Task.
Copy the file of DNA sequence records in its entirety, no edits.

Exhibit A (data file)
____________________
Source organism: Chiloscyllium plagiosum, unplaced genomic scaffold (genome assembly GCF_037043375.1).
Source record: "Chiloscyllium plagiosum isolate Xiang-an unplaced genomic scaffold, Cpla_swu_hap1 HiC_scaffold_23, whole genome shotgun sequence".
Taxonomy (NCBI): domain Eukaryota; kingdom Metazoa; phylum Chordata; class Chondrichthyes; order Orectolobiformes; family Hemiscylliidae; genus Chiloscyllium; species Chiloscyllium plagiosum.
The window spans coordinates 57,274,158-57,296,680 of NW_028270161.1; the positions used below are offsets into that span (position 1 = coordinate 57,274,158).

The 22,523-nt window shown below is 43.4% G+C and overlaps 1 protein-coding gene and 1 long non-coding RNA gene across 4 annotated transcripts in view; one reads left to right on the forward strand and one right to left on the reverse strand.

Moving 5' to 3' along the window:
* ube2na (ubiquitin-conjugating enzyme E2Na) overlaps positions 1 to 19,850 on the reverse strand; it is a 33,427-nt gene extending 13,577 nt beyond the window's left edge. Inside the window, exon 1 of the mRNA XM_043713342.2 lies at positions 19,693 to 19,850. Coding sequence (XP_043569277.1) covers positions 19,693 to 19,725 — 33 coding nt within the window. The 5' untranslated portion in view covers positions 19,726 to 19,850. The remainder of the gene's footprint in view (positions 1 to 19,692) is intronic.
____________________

Source organism: Chiloscyllium plagiosum, unplaced genomic scaffold (genome assembly GCF_037043375.1).
Source record: "Chiloscyllium plagiosum isolate Xiang-an unplaced genomic scaffold, Cpla_swu_hap1 HiC_scaffold_23, whole genome shotgun sequence".
Taxonomy (NCBI): domain Eukaryota; kingdom Metazoa; phylum Chordata; class Chondrichthyes; order Orectolobiformes; family Hemiscylliidae; genus Chiloscyllium; species Chiloscyllium plagiosum.
The window spans coordinates 57,274,158-57,296,680 of NW_028270161.1; the positions used below are offsets into that span (position 1 = coordinate 57,274,158).

The 22,523-nt window shown below is 43.4% G+C and overlaps 1 protein-coding gene and 1 long non-coding RNA gene across 4 annotated transcripts in view; one reads left to right on the forward strand and one right to left on the reverse strand.

Moving 5' to 3' along the window:
* ube2na (ubiquitin-conjugating enzyme E2Na) overlaps positions 1 to 19,850 on the reverse strand; it is a 33,427-nt gene extending 13,577 nt beyond the window's left edge. Inside the window, exon 1 of the mRNA XM_043713342.2 lies at positions 19,693 to 19,850. Coding sequence (XP_043569277.1) covers positions 19,693 to 19,725 — 33 coding nt within the window. The 5' untranslated portion in view covers positions 19,726 to 19,850. The remainder of the gene's footprint in view (positions 1 to 19,692) is intronic.